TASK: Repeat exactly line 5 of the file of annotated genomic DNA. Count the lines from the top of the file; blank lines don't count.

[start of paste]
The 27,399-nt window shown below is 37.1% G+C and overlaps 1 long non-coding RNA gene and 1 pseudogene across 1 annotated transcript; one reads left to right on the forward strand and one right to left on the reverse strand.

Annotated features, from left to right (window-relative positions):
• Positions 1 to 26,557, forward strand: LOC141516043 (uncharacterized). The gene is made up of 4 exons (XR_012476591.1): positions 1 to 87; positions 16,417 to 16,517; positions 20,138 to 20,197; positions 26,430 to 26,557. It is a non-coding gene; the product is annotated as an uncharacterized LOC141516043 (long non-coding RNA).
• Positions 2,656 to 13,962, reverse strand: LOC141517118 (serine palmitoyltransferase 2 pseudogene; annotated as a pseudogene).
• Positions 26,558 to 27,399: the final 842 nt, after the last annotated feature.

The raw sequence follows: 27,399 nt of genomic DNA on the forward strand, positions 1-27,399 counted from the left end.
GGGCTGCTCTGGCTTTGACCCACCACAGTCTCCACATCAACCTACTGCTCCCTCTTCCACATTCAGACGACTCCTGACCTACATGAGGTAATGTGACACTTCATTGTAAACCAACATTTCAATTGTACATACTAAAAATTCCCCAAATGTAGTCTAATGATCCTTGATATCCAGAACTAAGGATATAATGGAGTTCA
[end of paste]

• Positions 26,558 to 27,399: the final 842 nt, after the last annotated feature.